What is explicit consent? 

Explicit consent, sometimes referred to as express consent, is a type of consent that is freely given. It’s usually stipulated in laws regarding how organizations obtain an agreement to a contract from an individual, or data subject, or the collection and handling of their personal information. 

What is explicit consent vs implicit consent 

While they sound similar, the terms “explicit consent” and “consent” aren’t interchangeable. 

Explicit consent 

Explicit consent, or express consent, requires organizations to clearly inform a data subject about the provisions of the agreement being made and to obtain a positive indication of their agreement through clear affirmative action.

Affirmative action could be given in the form of:

  • Written statements
  • Electronic signatures
  • Online forms
  • Emails

Implicit consent 

Implicit consent, also referred to as implied consent or inferred consent, is consent that isn’t expressly given by the data subject. It can be obtained through actions or situations that imply the agreement of the individual. It can, therefore, be left up to interpretation. 

Explicit consent GDPR 

The General Data Protection Regulation (GDPR) does not directly mention or define explicit consent. However, the GDPR definition of consent, called valid consent, has the same prerequisites. Consent must be informed, given freely, obtained through clear affirmative action, and demonstrable. 

According to Article 4 of the GDPR: “any freely given, specific, informed and unambiguous indication of the data subject’s wishes by which he or she, by a statement or by a clear affirmative action, signifies agreement to the processing of personal data relating to him or her.”

Article 7 of the GDPR also states that “where processing is based on consent, the controller shall be able to demonstrate that the data subject has consented to processing of his or her personal data.”

When explicit consent is required

The GDPR requires organizations that process data, referred to as data controllers, to obtain explicit consent, referred to as consent or valid consent, in situations that pose a serious data protection risk to an individual or that require a high level of data processing.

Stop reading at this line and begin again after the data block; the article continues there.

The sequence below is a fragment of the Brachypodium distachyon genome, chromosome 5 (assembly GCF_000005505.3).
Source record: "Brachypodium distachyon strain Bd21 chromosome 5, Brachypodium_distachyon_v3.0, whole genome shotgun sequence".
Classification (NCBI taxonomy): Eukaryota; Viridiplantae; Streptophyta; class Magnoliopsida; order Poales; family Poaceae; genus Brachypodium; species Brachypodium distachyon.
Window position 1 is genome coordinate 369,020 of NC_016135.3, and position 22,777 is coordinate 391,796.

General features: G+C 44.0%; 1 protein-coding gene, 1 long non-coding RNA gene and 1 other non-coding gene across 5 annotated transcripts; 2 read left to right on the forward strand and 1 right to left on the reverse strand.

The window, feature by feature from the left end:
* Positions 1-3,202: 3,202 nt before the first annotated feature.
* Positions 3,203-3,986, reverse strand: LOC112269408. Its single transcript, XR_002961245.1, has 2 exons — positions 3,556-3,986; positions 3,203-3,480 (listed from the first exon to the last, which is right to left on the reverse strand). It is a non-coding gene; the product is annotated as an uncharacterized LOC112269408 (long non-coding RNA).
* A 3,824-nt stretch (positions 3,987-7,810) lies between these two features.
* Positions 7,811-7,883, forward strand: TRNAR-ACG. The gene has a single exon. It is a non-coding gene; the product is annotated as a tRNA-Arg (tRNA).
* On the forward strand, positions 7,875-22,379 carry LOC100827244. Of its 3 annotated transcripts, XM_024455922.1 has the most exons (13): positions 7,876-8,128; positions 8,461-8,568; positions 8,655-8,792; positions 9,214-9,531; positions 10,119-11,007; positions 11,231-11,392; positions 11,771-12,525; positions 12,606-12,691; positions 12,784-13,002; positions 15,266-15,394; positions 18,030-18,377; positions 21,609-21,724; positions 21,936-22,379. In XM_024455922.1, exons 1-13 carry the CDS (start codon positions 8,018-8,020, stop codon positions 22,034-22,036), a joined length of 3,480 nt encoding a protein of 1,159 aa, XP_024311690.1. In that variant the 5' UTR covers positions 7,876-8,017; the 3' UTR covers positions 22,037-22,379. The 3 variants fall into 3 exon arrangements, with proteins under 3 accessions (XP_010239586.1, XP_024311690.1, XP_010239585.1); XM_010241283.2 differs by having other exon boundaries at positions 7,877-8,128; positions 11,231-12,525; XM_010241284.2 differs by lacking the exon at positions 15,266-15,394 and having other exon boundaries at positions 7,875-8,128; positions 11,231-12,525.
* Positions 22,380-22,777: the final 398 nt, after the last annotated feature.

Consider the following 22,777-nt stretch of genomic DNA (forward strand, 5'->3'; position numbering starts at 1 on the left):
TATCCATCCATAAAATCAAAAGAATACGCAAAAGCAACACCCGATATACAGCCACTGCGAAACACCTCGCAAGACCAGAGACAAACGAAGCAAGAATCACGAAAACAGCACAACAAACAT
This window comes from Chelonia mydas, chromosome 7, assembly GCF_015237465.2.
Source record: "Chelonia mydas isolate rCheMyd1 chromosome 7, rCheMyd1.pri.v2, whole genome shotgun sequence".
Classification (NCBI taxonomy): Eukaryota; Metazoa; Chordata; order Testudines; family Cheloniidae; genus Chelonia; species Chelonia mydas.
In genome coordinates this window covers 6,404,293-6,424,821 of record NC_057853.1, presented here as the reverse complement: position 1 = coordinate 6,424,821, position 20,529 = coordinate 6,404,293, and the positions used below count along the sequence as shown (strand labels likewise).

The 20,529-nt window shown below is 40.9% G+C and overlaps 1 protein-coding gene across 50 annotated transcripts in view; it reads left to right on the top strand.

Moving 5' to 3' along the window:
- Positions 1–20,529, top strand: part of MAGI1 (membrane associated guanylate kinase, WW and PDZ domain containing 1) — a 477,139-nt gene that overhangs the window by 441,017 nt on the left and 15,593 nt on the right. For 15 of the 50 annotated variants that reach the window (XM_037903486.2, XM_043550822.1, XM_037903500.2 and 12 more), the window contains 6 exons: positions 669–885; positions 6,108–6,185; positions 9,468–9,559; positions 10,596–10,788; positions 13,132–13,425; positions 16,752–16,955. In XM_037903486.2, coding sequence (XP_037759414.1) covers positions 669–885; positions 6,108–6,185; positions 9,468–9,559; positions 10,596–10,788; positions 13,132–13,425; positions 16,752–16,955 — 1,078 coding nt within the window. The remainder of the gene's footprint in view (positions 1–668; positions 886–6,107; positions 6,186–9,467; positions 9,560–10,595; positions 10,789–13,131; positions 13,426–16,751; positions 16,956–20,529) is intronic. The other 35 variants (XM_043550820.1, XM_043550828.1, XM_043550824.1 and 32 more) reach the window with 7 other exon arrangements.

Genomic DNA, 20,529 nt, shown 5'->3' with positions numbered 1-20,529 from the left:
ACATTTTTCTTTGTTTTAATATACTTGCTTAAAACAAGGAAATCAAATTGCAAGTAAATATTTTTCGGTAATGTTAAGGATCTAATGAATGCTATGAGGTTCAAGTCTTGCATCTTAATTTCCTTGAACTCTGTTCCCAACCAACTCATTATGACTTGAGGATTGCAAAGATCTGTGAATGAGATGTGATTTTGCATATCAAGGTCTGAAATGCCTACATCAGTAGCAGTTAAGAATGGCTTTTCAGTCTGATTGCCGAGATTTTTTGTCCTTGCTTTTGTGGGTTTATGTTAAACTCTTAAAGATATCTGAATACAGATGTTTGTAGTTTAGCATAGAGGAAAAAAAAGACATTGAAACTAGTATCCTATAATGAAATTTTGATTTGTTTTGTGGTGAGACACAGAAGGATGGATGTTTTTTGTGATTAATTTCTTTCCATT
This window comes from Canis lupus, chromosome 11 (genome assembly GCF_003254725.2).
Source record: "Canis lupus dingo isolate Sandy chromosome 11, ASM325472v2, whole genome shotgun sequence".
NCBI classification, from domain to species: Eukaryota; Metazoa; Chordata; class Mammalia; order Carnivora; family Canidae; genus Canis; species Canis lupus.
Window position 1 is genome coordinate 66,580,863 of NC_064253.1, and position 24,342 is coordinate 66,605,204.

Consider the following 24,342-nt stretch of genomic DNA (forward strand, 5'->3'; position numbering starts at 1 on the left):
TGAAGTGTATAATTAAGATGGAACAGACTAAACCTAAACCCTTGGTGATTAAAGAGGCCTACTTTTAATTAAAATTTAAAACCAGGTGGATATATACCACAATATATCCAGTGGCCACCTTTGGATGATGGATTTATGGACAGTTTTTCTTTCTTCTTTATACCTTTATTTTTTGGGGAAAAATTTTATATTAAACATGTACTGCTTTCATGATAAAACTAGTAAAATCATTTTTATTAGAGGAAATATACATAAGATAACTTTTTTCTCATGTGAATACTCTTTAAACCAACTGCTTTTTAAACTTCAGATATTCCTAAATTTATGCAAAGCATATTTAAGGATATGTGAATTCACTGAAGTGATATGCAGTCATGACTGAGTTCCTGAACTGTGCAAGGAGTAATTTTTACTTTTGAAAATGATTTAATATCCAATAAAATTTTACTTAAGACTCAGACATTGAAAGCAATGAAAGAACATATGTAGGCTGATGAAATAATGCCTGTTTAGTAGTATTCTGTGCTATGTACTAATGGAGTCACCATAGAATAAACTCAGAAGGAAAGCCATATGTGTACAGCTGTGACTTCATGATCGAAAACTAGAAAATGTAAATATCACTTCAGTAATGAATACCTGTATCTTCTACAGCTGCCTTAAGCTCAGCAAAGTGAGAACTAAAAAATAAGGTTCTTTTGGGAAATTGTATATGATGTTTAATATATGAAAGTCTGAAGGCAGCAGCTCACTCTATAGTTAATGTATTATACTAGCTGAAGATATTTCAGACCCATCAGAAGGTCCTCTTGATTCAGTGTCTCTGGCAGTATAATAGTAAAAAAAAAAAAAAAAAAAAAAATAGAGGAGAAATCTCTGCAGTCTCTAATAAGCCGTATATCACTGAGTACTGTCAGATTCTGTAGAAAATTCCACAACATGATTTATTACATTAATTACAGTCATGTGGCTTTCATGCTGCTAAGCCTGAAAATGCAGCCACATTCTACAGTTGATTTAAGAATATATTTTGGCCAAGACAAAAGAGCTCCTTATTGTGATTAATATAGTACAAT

Situations requiring explicit consent include:

Processing of special categories of data

According to the GDPR, the processing of sensitive personal information, such as race and ethnicity, genetic and biometric data, political views, religious and philosophical beliefs, and trade union membership is prohibited. 

Automated individual decision-making, including profiling

Explicit consent is one of only three situations where automated decision-making is GDPR-compliant. In this case, the organization is required to protect the rights and legitimate interests of the data subject, provide human intervention on the part of the data controller, and the data subject to contest decisions. 

Data transfers to third countries or international organizations

Transferring data to a third country or international organization doesn’t require consent as long as they provide an appropriate safeguard for the data subject. However, if such safeguards are not available, the transfer of data is still possible if explicit consent is provided. 

Demonstrating explicit consent

The GDPR requires data controllers to demonstrate compliant consent, meaning that the data controller must be able to prove consent was given through clear affirmative action. While the GDPR doesn’t outline methods for proving consent, methods that can’t easily be proven, such as oral consent, likely won’t be compliant. 

Explicit consent in other laws 


Similar to the EU GDPR, the UK GDPR doesn’t use the term “explicit consent.” Instead, it applies a strict definition of consent that is functionally the same as explicit consent. It requires obtaining consent from a data subject that is informed and freely given through affirmative action. 


While the Personal Information Protection and Electronic Documents Act (PIPEDA) doesn’t define the term “explicit consent,” it does require organizations to obtain “express consent” when processing sensitive information, if the handling of the data is outside the reasonable expectations of the individual, or it poses significant residual risk or harm. 


The California Consumer Privacy Act (CCPA) also does not require organizations to receive explicit consent to collect or process personal information. 

Updated on: July 28, 2023

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